By Aishwarya Rai, International News Writer
On November 1, Turkey’s prime minister, Binali Yildrim, expressed his lack of concern for the European Union’s criticism on media freedoms, after at least 13 senior staff members of an opposition newspaper were incarcerated, according to the Washington Post.
European Parliament President, Martin Schulz, took to Twitter and called the detentions, “yet another red line crossed against freedom of expression in Turkey.”
Prime Minister Yildrim stated in a televised speech to his party’s legislators that the government will “protect press freedom until the end,” and that “media freedoms (are) being used by the EU to try to limit Turkey’s steps in combating terror.”
The detentions of the chief editor, columnists, and a cartoonist at Cumhuriyet, one of the nation’s oldest newspaper, garnered attention and criticism from the US too, according to the Washington Post.
The reason for the detentions is that the newspaper allegedly had given support to the movement led by Fethullah Gulen, a U.S. based Muslim cleric who was accused by the government of leading the July 15 coup attempt, according the Istanbul prosecutor’s office.
Yildrim has said the investigation that led to this conclusion apparently had two parts, one regarding a procedural complaint filed at the newspaper’s corporate body and the other a prosecution based on “supporting terror without being a member of terrorist organizations.” Authorities have arrested around 37,000 people since the coup attempt, and at least 170 media outlets have been shut down, along with 105 journalists arrested. Following the investigations, the government has placed trustees to companies that may have connections to Gulen, which Ayse Yildrim says is a sign that, “they are trying to lay the groundwork to appoint a trustee” at Cumhuriyet.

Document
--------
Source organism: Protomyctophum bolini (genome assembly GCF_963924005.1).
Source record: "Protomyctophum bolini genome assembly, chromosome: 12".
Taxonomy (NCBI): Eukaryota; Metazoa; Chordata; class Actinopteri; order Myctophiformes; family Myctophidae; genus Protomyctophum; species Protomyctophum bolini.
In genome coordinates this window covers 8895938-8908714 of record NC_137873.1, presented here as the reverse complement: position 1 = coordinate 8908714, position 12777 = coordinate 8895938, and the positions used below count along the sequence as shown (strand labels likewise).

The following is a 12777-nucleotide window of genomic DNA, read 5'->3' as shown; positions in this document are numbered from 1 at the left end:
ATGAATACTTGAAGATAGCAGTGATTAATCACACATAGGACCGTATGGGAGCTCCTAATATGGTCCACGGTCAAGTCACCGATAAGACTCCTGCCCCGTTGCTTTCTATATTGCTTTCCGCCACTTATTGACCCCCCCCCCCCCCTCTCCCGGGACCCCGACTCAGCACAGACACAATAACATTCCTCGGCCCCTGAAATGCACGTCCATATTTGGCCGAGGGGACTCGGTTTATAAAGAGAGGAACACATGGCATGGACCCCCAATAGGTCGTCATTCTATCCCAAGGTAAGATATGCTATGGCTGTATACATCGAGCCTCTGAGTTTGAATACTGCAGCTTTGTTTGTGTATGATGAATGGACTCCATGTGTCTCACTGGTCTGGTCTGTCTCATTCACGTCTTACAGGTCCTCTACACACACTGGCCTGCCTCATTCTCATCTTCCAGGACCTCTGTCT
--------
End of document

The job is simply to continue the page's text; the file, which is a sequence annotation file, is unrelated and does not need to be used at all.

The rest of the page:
The paper has rejected such allegations, as seen in Tuesday’s edition with the headline “We will not surrender,” and the columns of two of its detained writers left blank. A columnist at the paper, Ayse Yildrim, has stated to the Associated Press that Cumhuriyet will continue to publish blank columns until the managers and writers are released. He mentioned that the detentions “may be an issue of democracy for Turkey but we are facing an issue that concerns the whole world.”
Support from hundreds of demonstrators including opposition parties was shown outside the newspaper’s Istanbul headquarters on Monday.
Those in attendance stated that the vigils will also continue until the members of the newspaper that have been detained are released.
In response to Schulz’ earlier comments, Yildrim stated, “Brother, we won’t take notice of your line. The nation draws the red line for us. What importance does your line have?”
Yildrim did mentioned that the government could consider ratifying the bill of the death penalty, however, he mentioned that it wouldn’t be “retroactive” possibly because this could put an end to Turkey’s efforts to join the EU, according to The Huffington Post.
A version of this article appeared in the Tuesday, November 8th print edition.
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